When Manchester City’s £53 million signing Matheus Nunes feared his move to the treble winners was off, he pressed the nuclear button leaving behind a sense of betrayal at Wolves.
After City’s opening bid was rejected by Wolves, Nunes refused to train, took his boots home and went on strike, and was never seen again at their Compton training base. That messy departure ensures he will return to Molineux for the first time this weekend to face a hostile reception.
Wolves fans are already feeling mutinous, after a slow start to the season under Gary O’Neil, and Nunes returning to produce a masterclass will only darken the mood.
After joining Wolves in a then club-record deal of £38 million from Sporting last summer, there were high hopes that the Portugal international could drive the club into a bright new era. Yet it proved an underwhelming season for the midfielder, so he returns this Saturday with a point to prove to not only Pep Guardiola, the City manager, but his former employers.
There is little doubt that the 25-year-old is a sublime talent: a ball-carrier who can dictate play, he also possesses a deceptive turn of pace that can take him past opponents. He has been on Guardiola’s radar for over 18 months, while Liverpool’s interest was so strong that Wolves felt compelled to remove a clause entitling Jürgen Klopp to trigger a deal this summer.
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Though Guardiola has back-tracked on his claim that Nunes is “one of the best players in the world”, he is convinced that City have made a quality addition. The loss of De Bruyne until December at the earliest, with a hamstring injury, left the treble winners with an emergency situation shortly before the transfer window closed.
Crystal Palace’s Eberechi Eze was under consideration, and there were some talks, but Nunes always figured highly after first impressing Guardiola in the 2021-22 season at Sporting.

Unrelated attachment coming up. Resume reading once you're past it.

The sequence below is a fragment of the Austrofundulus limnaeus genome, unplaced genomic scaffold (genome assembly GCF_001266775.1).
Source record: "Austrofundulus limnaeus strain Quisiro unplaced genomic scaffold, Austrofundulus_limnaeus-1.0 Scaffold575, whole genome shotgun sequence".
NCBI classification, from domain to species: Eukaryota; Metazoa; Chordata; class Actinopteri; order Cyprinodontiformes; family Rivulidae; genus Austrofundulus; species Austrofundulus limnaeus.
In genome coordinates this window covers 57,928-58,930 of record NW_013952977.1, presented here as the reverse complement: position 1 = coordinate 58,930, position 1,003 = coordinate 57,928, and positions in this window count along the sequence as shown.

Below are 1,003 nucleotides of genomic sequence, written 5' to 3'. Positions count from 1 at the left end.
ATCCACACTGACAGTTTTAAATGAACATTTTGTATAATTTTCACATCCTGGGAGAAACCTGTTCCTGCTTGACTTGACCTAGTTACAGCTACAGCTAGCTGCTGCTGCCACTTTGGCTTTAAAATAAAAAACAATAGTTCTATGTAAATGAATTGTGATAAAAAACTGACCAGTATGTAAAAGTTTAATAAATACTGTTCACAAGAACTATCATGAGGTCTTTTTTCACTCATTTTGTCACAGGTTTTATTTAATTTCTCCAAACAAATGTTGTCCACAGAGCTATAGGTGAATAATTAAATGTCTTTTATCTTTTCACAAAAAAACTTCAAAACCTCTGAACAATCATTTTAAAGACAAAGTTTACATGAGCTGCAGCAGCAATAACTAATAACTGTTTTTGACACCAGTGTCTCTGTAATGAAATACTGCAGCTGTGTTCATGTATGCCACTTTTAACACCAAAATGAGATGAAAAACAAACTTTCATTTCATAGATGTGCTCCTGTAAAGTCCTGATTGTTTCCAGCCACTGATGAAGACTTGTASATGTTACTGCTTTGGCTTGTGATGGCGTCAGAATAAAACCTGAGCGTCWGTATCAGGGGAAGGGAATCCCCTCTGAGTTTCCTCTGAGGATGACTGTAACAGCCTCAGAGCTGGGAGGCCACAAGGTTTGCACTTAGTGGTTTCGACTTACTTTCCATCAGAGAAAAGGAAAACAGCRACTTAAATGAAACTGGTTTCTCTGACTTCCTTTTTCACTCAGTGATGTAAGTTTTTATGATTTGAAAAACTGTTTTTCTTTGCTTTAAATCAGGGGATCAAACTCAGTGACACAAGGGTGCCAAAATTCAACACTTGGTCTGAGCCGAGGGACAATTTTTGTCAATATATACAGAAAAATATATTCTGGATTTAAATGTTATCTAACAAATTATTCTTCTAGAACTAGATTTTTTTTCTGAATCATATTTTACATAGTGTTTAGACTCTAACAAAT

With Wolves under pressure to raise funds with the threat of breaching financial rules, City felt it would be a far easier deal to pull off. Guardiola consulted former Wolves head coach Julen Lopetegui for his opinion and was given a glowing recommendation. City submitted their first offer of £47 million on August 24, which was instantly turned down. The bid was not significantly higher than the fee Wolves paid the previous year, and there was still a desire for Nunes to continue this season with them.
Nunes arrived at Compton later that day and held talks with sporting director Matt Hobbs. He was advised to stay calm and behave professionally, with Wolves informing him there was still a genuine chance the deal would get agreed: but on their terms. An hour later, Nunes produced an unexpected and fiery response. He refused to train and drove off away from the training ground, even taking his boots with him.
Nunes thought his chance of joining City was gone, and he was already frustrated after Wolves removed that option for Liverpool to sign him this summer. His behaviour angered staff and O’Neil. That proved to be the last time he was seen at Wolves, yet there was still work to be done.
City restarted negotiations the following Wednesday, with director of football Txiki Begiristain holding direct talks with Hobbs. After lengthy talks concerning the fee and various other clauses, it was eventually agreed that City would pay £53 million, with no add-ons, but a 10 per cent sell-on clause. As reported by Telegraph Sport this month, Nunes’s fine of two weeks’ wages for going on strike was factored into the overall deal.
In a separate transfer, Wolves signed midfielder Tommy Doyle on an initial loan with a £4.3 million obligation to sign him permanently next year. Doyle will not be eligible to play against City as he is technically on loan, but Nunes will travel to his old club this weekend.
As a result of his acrimonious departure, he can expect a frosty reception from supporters. Those fans expected more from a player who was their record signing. There is a sense that Nunes’s stand-out performances in the Old Gold can be counted on the fingers of one hand.
His first year in English football was a period of adaptation, with the player admitting towards the end of last season that he had struggled with the pace and ferocity of the Premier League. He only managed one goal [albeit an outstanding strike against Chelsea] and one assist. Nunes has already matched that number of assists with his new club.
He has made an impressive start and after turning 25 only last month he should only get better. There is a commonly held belief that playing alongside more gifted operators will allow him to flourish. At Sporting he was at his best playing alongside a defensive midfielder, freeing him up for more time on the ball, so he should benefit when Rodri returns.
Nunes only needs to look at Jack Grealish, Phil Foden, Joao Cancelo and Riyad Mahrez and consider how much they have improved under Guardiola. Saturday’s game at Molineux will be another test of character but City expect him to step up.
It is time for him to show Wolves why Jeff Shi, the club’s chairman, described him as “one of the most exciting prospects in world football” in August 2022.